The most contentious issue of the upcoming presidential election so far is history. Whoever expected that we’d be re-fighting thirty and forty year old arguments about the Vietnam War?
In a sense, John Kerry brought it on himself. Trying to wrest patriotism from its Republican stranglehold, Kerry has over-emphasized his Vietnam record as combat hero. But the Republicans also play “capture the flag” and when they are losing re-write the rules.
The controversy over Vietnam began with a TV advertisement by a group called Swift Boat Veterans for Truth. Members claim that Kerry’s three purple hearts and silver and bronze stars were undeserved, that he lied about his combat service.
Leader of the group is a Texas Republican named John O’Neill who, enraged by Kerry’s opposition to the war, emerged in 1971 as the Nixon administration’s point man in attacking Kerry.
The Vietnam War is a subject for on-going disagreement. Although the historical consensus is that the war was wrong and our defeat inevitable, there are still true believers who, like O’Neill, bitterly believe that anti-war activists were responsible for what happened. But it’s not legitimate or honest to do what the anti-Kerry veterans have done: question Kerry’s military record. They are reviewing old history through partisan-filtered 35-year old memories and willful distortion of documented facts.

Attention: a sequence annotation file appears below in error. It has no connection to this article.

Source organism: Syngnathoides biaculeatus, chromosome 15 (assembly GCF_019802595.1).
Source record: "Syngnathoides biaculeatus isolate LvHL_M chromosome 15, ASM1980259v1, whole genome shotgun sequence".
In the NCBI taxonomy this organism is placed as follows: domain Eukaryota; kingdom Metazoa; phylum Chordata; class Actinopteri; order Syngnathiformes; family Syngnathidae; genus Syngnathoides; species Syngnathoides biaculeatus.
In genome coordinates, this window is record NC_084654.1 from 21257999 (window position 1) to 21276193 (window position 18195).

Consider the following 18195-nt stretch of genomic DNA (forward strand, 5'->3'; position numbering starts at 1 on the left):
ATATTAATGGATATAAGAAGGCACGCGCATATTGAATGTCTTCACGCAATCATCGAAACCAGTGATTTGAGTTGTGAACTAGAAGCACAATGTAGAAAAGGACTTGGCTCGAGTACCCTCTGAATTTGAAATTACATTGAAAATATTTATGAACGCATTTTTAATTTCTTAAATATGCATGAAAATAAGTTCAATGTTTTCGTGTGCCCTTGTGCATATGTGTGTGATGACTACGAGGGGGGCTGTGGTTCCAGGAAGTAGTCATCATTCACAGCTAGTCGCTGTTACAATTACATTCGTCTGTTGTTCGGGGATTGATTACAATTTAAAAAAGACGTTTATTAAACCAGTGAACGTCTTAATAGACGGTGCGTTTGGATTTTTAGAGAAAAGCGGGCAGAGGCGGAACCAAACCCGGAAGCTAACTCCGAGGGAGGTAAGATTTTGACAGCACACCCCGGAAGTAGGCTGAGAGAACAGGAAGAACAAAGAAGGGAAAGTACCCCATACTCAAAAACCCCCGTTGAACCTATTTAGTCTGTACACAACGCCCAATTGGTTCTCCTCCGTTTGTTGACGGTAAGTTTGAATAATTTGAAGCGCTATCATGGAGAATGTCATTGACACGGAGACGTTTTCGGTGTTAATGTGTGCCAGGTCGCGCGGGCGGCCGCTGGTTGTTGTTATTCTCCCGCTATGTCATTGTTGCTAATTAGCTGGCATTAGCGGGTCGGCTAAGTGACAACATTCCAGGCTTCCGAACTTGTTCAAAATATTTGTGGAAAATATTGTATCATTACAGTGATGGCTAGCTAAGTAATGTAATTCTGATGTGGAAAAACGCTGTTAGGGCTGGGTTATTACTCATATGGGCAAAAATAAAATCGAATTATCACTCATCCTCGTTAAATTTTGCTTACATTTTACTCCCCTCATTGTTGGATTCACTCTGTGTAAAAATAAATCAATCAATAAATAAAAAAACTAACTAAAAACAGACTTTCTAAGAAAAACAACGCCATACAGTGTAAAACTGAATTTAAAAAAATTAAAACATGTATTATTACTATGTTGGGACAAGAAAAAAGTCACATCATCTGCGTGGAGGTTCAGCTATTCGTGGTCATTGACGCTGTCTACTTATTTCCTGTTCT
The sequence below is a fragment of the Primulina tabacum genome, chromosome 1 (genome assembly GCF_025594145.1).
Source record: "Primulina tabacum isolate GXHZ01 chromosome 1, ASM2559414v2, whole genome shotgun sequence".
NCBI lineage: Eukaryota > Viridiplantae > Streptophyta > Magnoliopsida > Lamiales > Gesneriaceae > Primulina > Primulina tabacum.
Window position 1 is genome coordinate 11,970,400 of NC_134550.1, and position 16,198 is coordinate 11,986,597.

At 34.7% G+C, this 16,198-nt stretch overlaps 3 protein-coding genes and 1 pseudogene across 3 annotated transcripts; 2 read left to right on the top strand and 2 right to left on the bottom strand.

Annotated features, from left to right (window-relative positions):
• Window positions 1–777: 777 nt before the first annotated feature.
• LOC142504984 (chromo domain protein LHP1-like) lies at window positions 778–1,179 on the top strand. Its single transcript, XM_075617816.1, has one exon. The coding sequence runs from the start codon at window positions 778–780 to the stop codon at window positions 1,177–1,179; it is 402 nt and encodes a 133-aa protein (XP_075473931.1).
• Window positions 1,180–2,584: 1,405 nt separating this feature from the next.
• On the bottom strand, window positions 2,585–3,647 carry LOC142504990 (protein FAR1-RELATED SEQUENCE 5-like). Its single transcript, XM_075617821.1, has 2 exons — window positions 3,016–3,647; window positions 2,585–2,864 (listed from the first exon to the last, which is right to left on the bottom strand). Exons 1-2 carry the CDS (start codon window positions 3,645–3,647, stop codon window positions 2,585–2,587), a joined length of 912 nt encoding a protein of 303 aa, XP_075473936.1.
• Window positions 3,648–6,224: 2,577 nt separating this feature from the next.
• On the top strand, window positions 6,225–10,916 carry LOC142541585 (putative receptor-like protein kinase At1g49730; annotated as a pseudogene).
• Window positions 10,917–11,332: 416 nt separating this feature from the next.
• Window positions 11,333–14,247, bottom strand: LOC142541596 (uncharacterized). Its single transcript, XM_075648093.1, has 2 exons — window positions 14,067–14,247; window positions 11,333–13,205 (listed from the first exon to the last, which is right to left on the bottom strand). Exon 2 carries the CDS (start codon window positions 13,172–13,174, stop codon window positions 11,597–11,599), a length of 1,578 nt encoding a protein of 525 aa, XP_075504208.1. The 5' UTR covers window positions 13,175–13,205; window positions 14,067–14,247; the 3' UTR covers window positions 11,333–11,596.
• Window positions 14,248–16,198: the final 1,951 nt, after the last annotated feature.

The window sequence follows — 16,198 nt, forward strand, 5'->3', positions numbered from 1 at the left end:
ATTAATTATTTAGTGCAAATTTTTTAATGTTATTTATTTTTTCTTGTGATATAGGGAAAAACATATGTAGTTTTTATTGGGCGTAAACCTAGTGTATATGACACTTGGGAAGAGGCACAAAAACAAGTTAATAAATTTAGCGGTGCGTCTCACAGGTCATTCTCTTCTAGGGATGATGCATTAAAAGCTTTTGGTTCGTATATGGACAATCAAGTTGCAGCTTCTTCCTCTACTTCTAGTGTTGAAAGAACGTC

The accusations against Kerry defy common sense. If true, we would have to believe that an obscure lieutenant was able to connive with the medics who treated his wounds and the superior officers who commended his bravery in order to obtain medals that he did not earn. It’s notable that Kerry’s crewmates all support his veracity. Are we to believe that Kerry conned them too?
While it may be true that the Vietnam era military was over-generous in handing out medals, that is not what the anti-Kerry veterans assert. They single out Kerry, claiming that out of ambition, egotism and cowardice, he scammed the Pentagon to create a heroic combat record.
Given the Republican Party’s recent history of smearing political opponents, the media should have been skeptical. But the tabloid media, especially cable news, operates on the Chicken Little theory of news reporting. If a chicken proclaims that the sky is falling, cable news invites talking heads to argue the issue. No one bothers to go outside and look up at the sky.
On CNN, for example, Republican Bob Dole accused Kerry of feigning his wounds (“two in one day,” Dole claimed). Kerry, Dole asserted, “was out of there in less than four months because three Purple Hearts and you’re out.” Kerry, however, was wounded in December 1968 and in February and March 1969. Dole’s comments were based on partisanship, not factual knowledge. But instead of challenging Dole to substantiate his accusation, Blitzer let him rant on.